Seoul: Hyundai Motor expects to beat its 2011 global sales target as the European debt crisis and global economic uncertainty create an opportunity for the Korean automaker’s lower cost models to pick up market share.
Hyundai has “high expectations” it will post global sales of 4 million vehicles this year, versus its previous target of 3.9 million, William Y.W. Lee, executive vice president and head of Hyundai Motor’s overseas sales division, told Reuters in an interview on Thursday.
“Crisis can be an opportunity for Hyundai. The crisis can bring changes to the market dynamics as consumer has stronger desire for value,” he said. “The economic crisis can have some impact on the automotive industry. But I am confident that it would have no major impact on Hyundai.”
Rising unemployment, government austerity measures and anaemic growth in major developed economies have fuelled expectations that global auto sales will suffer.
Fiat chief executive officer (CEO) Sergio Marchionne in late August confirmed the Italian automaker’s 2011 targets “for now”, seeking to dispel concerns about a slowing United States (US) economy.
For much of the early part of its 44-year history, Hyundai Motor was seen as a maker of cheap, low-quality vehicles. Its first car, the Pony, was made with a design from Italy and borrowed engine, suspension and transmission technology from Japan’s Mitsubishi Motors .
Hyundai’s earlier poor quality was a target of media ridicule. The BBC’s popular “Top Gear” show once suggested Hyundai’s Accent subcompact should be renamed the “Hyundai Accident” and said it was worse than a cheap lunch.
But Hyundai has emerged as one of the biggest threats to global automakers in recent years, increasing sales and gaining market share during the global financial crisis.
Hyundai posted annual sales growth of more than 10% for the past two years, even in 2009 when the global industry declined because of the economic downturn.
Hyundai and affiliate Kia Motors, together the world’s number five automaker by sales in 2010, have been catching up to Toyota Motors on quality over the past decade.
Much of the credit for that has gone to chairman Chung Mong-koo, an iron-fist leader who has focused on raising standards and built a disciplined, military-like culture at the company.
Models such as the Elantra and Sonata, whose features and styling have won over cost-conscious buyers, have taken market share from the likes of Toyota’s Camry and Honda Motors in the key US market, while growth in emerging markets such as India and China has also been strong.
But Hyundai’s sales growth is seen easing this year because of its stretched capacity.
Lee said the South Korean automaker expected to see sales volume growth slowing next year because of its stretched capacity, but reiterated that it had no plans to expand production facilities. “Our sales growth next year will fall short of this year’s, but we will continue to grow sales next year,” he said.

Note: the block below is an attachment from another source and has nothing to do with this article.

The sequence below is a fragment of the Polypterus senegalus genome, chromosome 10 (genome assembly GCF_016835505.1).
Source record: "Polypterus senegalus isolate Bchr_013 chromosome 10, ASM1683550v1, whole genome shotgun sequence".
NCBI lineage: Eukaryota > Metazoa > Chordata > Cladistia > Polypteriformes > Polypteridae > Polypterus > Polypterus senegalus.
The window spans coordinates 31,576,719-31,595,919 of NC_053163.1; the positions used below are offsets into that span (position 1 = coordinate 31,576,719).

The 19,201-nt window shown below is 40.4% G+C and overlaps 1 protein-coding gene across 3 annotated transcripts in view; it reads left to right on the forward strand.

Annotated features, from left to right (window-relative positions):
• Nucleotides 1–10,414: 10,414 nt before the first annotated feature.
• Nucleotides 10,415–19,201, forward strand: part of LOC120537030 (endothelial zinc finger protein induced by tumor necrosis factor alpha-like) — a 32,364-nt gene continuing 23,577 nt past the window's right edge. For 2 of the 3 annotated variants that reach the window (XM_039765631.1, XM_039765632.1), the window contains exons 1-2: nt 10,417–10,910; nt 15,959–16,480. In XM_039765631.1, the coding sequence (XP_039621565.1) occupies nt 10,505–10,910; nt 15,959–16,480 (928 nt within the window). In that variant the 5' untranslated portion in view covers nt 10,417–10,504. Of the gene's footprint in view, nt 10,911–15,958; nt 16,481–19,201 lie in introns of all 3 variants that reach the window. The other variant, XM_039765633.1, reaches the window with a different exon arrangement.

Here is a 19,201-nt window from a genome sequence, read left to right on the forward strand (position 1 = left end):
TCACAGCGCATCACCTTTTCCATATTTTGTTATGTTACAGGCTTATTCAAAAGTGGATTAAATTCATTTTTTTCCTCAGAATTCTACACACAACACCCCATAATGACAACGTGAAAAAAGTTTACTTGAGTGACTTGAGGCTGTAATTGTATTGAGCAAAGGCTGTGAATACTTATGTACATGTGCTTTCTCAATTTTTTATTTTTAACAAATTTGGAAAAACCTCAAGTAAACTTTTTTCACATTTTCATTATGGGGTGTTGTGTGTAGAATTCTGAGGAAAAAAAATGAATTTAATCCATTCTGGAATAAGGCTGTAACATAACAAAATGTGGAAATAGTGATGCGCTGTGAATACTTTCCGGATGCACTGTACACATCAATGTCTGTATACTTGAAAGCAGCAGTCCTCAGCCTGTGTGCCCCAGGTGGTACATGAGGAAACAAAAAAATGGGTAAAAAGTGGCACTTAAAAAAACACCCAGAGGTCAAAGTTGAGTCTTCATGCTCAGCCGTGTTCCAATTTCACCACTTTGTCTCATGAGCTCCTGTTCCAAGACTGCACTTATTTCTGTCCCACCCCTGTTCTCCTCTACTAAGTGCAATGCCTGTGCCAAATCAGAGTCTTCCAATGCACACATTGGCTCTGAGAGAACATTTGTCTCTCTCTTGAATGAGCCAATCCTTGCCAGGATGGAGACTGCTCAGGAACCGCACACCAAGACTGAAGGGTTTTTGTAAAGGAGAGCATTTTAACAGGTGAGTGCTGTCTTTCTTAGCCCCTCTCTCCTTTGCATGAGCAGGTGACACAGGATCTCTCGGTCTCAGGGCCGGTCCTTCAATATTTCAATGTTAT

“Indeed, crisis is an opportunity for Hyundai and will do more good for them than harm, as people will stay with more affordable brands rather than switching to luxury cars,” said Jung Kyun-sik, a fund manager at Eugene Asset Management.
Jung argued Hyundai should focus on building margins and avoid costly battles for volume and market share, but not everyone agrees.
“Qualitative growth has its limits, and Hyundai should restart its growth engines again,” said Park In-woo, an analyst at LIG Investment & Securities.
Lee said he hoped to accelerate Europe sales next year by 20% to 480,000 vehicles, including 110,000 of its new i30 compact model, though he added that the targets were not final.
The company plans to unveil a successor to the i30 compact, its best-selling model in Europe, at the upcoming Frankfurt Motor Show. Hyundai has rolled out the i40 model, which is tailored to the European market, in September.
The South Korean car maker is on track to boost its total vehicle sales in Europe by about 10% to 400,000 units this year despite the market’s expected dip, after outperforming with a 7.4% rise in sales last year, Lee said.
Hyundai plans to reach full capacity at its Czech plant of 300,000 cars per year in the autumn, which produced 200,135 vehicles in 2010.
Hyundai’s market share in Europe was only 2.6% last year, compared with its 4.6% share in the US, 6.3% share in China and 19.7% share in India.
“We have been weak in the European fleet market, which accounts for around half of the market. We will expand our fleet sales, which will play a big role in helping us achieve a 5% market share in Europe for the long term,” he said.
The recently approved free trade agreement (FTA) between South Korea and the European Union would also give Hyundai and Kia a price advantage with the removal of tariffs on imported cars five years down the line.
In the US, Hyundai is facing rising competition from Japanese rivals who are ramping up production affected by the 11 March quake and rolling out new models.
Toyota recently unveiled its new Camry in the US, aiming to recover lost momentum with price cuts and a high-powered ad campaign for America’s best-selling car.
Hyundai may take a short-term hit from the new model launch but it is not worried about the longer term and will not increase its incentives in the US market, Lee said.
Shares in Hyundai, which have risen 10-fold in the past 10 years, rose 1.3% in Seoul on Thursday, versus a 0.7% rise of the benchmark index .
Hyundai is trading at a forward price-to-earnings ratio of 7.8, much cheaper than the 18.7 times Toyota is trading at and compared with 13.8 for Honda Motor, according to Thomson Reuters data.